What is the difference between a Revenue Account and Capital Account?

  • today 16 May 2022
  • timer 4 minutes read

The terms 'capital' and revenue are two of the most fundamental concepts in business. These ideas are the foundation of a country's economy. It is critical to draw specific conclusions about income collections and related expenditures based on our country's financial situation, as this impacts its financial health.

The revenue and capital accounts help us understand national income and expenditure better. Let's learn more about these concepts in-depth and check revenue vs capital account.

What does a Revenue Account mean?

The term revenue account refers to an account with a credit balance. It includes all government revenue receipts like tax revenues, often known as current receipts.

These receipts include tax revenues and other government revenues. Tax revenues are the funds raised by governments through direct and indirect taxes and charges.

Examples include Income tax, corporate tax, and other direct taxes. Excise duties, customs duties, and service taxes are indirect taxes. Other sources of revenue include interest, dividends, profits from public sector units, fees, fines, and other forms of investment income.

Types of revenue accounts

The following revenue types can appear on an income statement.

Operating revenues

Operating revenue is the money generated by a company's primary business operations. It usually accounts for a more significant portion of its total revenue. Companies' operating revenues vary depending on their business type and industry. The following are some instances of operating revenues:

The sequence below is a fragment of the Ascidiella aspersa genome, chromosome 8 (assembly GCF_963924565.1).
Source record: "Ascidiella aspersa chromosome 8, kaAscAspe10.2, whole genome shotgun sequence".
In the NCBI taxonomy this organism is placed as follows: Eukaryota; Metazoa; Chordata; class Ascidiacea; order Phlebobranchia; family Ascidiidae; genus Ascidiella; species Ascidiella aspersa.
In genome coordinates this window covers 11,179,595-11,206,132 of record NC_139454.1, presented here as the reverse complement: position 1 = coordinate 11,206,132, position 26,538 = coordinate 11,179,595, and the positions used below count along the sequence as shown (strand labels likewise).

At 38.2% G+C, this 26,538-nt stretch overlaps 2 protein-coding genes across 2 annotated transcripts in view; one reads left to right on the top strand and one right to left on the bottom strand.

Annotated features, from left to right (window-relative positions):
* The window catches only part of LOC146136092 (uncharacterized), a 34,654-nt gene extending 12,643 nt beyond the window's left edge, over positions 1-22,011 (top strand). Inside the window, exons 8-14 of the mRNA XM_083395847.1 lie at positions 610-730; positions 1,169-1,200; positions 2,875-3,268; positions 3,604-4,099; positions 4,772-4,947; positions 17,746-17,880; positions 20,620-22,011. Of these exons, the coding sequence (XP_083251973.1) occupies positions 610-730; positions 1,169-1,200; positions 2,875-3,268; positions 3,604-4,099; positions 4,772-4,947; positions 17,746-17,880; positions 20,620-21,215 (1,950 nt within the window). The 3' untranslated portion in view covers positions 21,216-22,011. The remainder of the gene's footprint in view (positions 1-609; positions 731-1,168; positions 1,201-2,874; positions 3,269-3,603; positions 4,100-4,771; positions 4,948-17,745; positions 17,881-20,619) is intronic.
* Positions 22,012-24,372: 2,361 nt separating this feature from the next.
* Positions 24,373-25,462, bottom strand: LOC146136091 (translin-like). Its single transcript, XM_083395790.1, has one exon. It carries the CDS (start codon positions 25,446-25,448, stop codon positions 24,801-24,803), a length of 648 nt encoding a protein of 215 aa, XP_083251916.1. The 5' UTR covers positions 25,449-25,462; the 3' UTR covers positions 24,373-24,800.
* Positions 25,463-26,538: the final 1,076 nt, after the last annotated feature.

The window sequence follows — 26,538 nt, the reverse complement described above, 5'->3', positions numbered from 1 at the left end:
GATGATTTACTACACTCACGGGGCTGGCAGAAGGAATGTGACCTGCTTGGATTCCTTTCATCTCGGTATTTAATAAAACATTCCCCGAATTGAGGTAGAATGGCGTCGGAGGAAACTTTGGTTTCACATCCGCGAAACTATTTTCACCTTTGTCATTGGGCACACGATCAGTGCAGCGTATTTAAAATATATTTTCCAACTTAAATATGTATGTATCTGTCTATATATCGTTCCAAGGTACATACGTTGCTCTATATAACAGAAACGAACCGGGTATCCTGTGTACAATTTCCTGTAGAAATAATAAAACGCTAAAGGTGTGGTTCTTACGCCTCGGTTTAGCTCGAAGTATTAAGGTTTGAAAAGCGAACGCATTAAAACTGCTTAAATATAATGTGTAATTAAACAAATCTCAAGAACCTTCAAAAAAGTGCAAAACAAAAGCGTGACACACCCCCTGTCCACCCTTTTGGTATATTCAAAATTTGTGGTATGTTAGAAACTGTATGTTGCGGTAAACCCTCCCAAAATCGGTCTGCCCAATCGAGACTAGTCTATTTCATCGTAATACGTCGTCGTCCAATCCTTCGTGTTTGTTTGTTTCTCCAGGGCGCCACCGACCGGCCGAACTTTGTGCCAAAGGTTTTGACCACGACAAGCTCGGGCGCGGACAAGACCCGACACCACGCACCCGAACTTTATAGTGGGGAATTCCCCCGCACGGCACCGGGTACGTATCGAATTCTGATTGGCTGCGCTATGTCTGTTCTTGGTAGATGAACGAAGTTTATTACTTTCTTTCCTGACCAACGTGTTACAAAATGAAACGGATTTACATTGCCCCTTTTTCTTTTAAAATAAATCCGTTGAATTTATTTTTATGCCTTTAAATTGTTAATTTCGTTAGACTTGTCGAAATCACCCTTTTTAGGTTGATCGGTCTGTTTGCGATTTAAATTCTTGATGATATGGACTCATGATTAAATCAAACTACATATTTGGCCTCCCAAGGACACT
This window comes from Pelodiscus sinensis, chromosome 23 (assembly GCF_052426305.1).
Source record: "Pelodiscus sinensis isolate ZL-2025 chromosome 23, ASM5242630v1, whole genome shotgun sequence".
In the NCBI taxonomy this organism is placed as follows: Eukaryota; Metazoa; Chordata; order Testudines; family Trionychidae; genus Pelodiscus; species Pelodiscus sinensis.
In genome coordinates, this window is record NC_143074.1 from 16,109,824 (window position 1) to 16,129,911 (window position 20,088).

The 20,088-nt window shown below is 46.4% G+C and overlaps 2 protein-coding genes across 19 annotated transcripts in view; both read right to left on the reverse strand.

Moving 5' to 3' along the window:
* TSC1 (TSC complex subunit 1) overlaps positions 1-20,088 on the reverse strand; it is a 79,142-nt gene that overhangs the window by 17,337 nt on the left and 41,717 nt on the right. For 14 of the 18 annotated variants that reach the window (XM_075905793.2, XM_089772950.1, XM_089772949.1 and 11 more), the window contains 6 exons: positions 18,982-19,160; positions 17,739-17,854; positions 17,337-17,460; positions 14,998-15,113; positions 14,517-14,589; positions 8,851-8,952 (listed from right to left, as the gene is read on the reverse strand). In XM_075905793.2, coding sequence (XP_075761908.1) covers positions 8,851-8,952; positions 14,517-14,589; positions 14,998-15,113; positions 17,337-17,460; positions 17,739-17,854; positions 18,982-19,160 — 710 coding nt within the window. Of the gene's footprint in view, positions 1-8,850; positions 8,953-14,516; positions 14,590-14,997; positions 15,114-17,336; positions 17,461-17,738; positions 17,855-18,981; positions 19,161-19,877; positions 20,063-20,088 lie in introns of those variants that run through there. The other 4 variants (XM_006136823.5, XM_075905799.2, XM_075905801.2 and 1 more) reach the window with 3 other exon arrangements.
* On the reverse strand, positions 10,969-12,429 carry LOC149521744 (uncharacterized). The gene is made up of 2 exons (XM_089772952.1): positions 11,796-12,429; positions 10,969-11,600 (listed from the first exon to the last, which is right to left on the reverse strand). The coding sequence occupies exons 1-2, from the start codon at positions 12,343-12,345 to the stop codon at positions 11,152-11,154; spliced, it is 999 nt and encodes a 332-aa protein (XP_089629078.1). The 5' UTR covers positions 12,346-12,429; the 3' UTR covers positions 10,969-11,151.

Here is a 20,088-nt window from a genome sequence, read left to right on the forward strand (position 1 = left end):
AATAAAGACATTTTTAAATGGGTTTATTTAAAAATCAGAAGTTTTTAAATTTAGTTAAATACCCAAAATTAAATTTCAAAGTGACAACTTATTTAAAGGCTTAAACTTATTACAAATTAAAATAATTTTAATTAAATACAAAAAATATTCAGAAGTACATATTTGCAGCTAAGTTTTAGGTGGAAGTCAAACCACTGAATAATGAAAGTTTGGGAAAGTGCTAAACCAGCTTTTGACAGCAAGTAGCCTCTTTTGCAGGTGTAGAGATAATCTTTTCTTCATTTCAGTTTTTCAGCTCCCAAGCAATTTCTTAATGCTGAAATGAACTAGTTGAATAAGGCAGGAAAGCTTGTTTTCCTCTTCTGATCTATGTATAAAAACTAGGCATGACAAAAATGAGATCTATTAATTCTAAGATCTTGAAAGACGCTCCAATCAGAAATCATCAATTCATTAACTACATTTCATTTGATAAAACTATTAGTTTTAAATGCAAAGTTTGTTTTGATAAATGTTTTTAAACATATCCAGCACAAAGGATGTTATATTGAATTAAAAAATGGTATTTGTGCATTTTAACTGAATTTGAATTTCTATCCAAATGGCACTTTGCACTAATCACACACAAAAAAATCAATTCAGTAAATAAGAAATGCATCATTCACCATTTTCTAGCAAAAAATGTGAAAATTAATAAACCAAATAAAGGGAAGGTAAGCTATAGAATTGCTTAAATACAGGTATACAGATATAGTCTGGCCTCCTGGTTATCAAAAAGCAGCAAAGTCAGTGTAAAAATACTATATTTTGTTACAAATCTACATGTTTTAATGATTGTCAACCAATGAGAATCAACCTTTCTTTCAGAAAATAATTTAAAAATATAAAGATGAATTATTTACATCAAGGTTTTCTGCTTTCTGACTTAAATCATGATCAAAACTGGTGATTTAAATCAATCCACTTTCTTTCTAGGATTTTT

When a company sells items or services to customers and receives money in return, it records the transaction as its sales revenue.


When property owners rent out houses, apartments, buildings, and land to tenants, they get rental revenue from the rental contract.

Professional services

The money received by professionals in any sector who give consulting services to clients is known as professional service revenues.

Non-operating revenues

When a firm makes money from activities unrelated to its primary business operations, they earn Non-operating revenues. The following are examples of such revenue:

Interest revenue

Interest revenue is the money a company makes through investments, bank deposits, and repayments and interest on borrowed funds.

Asset sales

Asset sales revenue refers to the one-time proceeds received when a corporation sells its assets and equipment.

What does a Capital Account mean?

The Capital account is the second type of account associated with the government. As the name implies, a capital account keeps track of the government's capital assets and liabilities. It contains the government's payments and capital receipts.

So, what may the government's assets and liabilities be? To put it another way, they're just like any other company. A company's capital is the money or liquid assets it earns throughout its operations. The capital account balance determines whether a country is a net exporter or importer of capital.

Types of Capital Accounts

A sole proprietor is the sole owner of a company. The proprietor's capital account is shown as the owner's in the company balance statement.